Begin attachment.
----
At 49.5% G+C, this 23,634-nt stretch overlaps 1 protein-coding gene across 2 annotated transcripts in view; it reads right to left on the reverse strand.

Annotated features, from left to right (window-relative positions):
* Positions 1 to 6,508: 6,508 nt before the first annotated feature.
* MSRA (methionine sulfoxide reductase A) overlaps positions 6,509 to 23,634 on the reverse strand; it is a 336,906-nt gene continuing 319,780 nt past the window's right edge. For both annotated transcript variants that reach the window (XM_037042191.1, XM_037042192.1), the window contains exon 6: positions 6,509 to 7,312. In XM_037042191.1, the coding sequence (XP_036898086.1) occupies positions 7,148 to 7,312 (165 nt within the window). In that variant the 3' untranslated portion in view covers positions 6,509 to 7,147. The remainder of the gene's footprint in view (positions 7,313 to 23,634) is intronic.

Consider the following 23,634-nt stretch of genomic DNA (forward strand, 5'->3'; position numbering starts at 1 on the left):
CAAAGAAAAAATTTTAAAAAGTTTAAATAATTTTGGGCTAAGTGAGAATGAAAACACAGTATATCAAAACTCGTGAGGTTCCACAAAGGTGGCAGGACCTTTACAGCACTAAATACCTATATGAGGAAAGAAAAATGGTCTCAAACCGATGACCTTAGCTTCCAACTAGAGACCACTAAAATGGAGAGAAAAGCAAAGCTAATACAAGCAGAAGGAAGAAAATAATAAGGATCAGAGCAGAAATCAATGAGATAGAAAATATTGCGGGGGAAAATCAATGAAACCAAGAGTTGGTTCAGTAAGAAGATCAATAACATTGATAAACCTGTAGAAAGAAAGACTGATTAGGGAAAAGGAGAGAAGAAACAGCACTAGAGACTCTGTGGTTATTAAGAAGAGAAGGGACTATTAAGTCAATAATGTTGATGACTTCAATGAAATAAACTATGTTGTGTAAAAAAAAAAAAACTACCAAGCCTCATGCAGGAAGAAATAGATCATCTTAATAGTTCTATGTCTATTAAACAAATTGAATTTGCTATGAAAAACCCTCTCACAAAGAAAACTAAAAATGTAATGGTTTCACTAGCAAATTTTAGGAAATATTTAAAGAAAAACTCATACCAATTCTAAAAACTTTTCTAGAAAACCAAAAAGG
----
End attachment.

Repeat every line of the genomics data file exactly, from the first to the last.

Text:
At 49.5% G+C, this 23,634-nt stretch overlaps 1 protein-coding gene across 2 annotated transcripts in view; it reads right to left on the reverse strand.

Annotated features, from left to right (window-relative positions):
* Positions 1 to 6,508: 6,508 nt before the first annotated feature.
* MSRA (methionine sulfoxide reductase A) overlaps positions 6,509 to 23,634 on the reverse strand; it is a 336,906-nt gene continuing 319,780 nt past the window's right edge. For both annotated transcript variants that reach the window (XM_037042191.1, XM_037042192.1), the window contains exon 6: positions 6,509 to 7,312. In XM_037042191.1, the coding sequence (XP_036898086.1) occupies positions 7,148 to 7,312 (165 nt within the window). In that variant the 3' untranslated portion in view covers positions 6,509 to 7,147. The remainder of the gene's footprint in view (positions 7,313 to 23,634) is intronic.

Consider the following 23,634-nt stretch of genomic DNA (forward strand, 5'->3'; position numbering starts at 1 on the left):
CAAAGAAAAAATTTTAAAAAGTTTAAATAATTTTGGGCTAAGTGAGAATGAAAACACAGTATATCAAAACTCGTGAGGTTCCACAAAGGTGGCAGGACCTTTACAGCACTAAATACCTATATGAGGAAAGAAAAATGGTCTCAAACCGATGACCTTAGCTTCCAACTAGAGACCACTAAAATGGAGAGAAAAGCAAAGCTAATACAAGCAGAAGGAAGAAAATAATAAGGATCAGAGCAGAAATCAATGAGATAGAAAATATTGCGGGGGAAAATCAATGAAACCAAGAGTTGGTTCAGTAAGAAGATCAATAACATTGATAAACCTGTAGAAAGAAAGACTGATTAGGGAAAAGGAGAGAAGAAACAGCACTAGAGACTCTGTGGTTATTAAGAAGAGAAGGGACTATTAAGTCAATAATGTTGATGACTTCAATGAAATAAACTATGTTGTGTAAAAAAAAAAAAACTACCAAGCCTCATGCAGGAAGAAATAGATCATCTTAATAGTTCTATGTCTATTAAACAAATTGAATTTGCTATGAAAAACCCTCTCACAAAGAAAACTAAAAATGTAATGGTTTCACTAGCAAATTTTAGGAAATATTTAAAGAAAAACTCATACCAATTCTAAAAACTTTTCTAGAAAACCAAAAAGG